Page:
Grades of schoolchildren whose exams were cancelled will be determined without consulting their teachers.
The Scottish Qualifications Authority, which it was claimed could also penalise students at schools in deprived areas, said there was not enough time to enter dialogue with every school or college.
Moderators, the agency said, faced a tight deadline to deliver grades on August 4 to thousand of candidates across Scotland unable to sit exams because of lockdown.
It previously admitted pupils’ grades could be affected by the performance of their school in earlier years.
Scottish Greens education spokesman Ross Greer said: “The SQA are undermining not only the professional judgement of teachers but the hard work of pupils with this secret moderation process.
“They are treating young people as statistics, not as individual learners.
They are treating young people as statistics, not as individual learners.”
Ross Greer, Scottish Greens
“Applying a system that penalises pupils who go to schools in deprived communities is bad enough, but to do so in secret is utterly unacceptable.
“Teachers will now be faced with having to understand for themselves why the grade they submitted has been altered, as well as the methodology of the system used to alter it, all just days before schools return for the new term and with a huge volume of additional work expected of them if they and their pupil wish to appeal the SQA’s decision.”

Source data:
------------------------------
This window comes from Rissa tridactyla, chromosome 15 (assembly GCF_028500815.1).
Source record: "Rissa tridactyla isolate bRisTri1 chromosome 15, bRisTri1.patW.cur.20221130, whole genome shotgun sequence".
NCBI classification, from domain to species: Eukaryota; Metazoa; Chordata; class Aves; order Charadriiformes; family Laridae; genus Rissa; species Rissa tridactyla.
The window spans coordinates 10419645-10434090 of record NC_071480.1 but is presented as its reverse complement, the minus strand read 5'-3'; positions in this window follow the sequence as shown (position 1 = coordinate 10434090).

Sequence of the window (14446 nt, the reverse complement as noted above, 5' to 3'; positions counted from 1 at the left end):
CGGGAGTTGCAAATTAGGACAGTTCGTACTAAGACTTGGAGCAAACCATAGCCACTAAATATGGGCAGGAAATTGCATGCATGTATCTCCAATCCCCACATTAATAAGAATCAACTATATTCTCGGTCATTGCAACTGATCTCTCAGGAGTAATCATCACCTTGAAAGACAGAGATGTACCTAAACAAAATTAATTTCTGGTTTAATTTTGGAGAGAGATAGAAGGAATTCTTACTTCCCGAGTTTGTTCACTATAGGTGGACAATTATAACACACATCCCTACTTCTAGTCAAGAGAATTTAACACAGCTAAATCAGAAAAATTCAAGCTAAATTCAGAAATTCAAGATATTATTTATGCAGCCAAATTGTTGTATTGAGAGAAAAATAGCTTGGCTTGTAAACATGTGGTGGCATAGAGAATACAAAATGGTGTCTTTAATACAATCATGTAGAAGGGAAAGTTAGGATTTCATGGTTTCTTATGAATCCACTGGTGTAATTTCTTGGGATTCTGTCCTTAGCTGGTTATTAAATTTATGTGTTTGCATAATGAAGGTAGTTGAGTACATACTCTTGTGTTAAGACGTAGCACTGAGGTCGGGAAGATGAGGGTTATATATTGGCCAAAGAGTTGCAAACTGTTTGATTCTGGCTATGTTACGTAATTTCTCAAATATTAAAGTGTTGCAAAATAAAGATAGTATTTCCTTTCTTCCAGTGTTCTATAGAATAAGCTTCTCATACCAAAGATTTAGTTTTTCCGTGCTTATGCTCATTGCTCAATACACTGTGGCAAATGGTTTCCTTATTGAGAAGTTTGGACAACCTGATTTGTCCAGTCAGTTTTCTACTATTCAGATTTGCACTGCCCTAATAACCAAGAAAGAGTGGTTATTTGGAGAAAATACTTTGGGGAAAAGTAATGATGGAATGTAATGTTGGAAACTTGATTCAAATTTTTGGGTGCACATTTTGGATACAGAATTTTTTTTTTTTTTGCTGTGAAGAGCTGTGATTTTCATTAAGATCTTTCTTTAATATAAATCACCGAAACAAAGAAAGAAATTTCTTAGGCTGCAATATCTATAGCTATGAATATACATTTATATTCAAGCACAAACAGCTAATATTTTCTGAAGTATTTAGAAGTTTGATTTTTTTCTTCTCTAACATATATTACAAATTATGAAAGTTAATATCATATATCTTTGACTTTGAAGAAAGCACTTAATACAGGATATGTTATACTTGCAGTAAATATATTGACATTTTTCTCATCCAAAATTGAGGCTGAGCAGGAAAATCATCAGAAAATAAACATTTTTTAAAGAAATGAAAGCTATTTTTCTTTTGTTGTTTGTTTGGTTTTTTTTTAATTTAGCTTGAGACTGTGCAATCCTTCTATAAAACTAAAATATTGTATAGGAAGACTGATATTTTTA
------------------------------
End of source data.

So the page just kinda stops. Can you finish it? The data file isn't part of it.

The Scottish Parliament’s education committee previously asked the agency to speak with schools and colleges where there was a difference between this year’s estimates and historical attainment data.
In a letter to the committee this week SQA chief executive Fiona Robertson said: “We have considered the matter very carefully, including further discussions with our board of management and we have concluded that it will not be possible to include engagement with schools and colleges within the moderation process.”
She said it would be difficult to operate dialogue fair and consistent in treatment of all centres and candidates and impossible to do so in the very tight timescales between receiving estimates from schools on May 29 and finalising grades before July 10.
The appeals process would provide further evidence-based consideration of grades which schools or colleges think are unfair, Ms Robertson said.
An SQA spokesman said: “We have published guidance and information on our approach to certification this year.
“Further information will be provided on August 4. Fairness is at the heart of our approach.”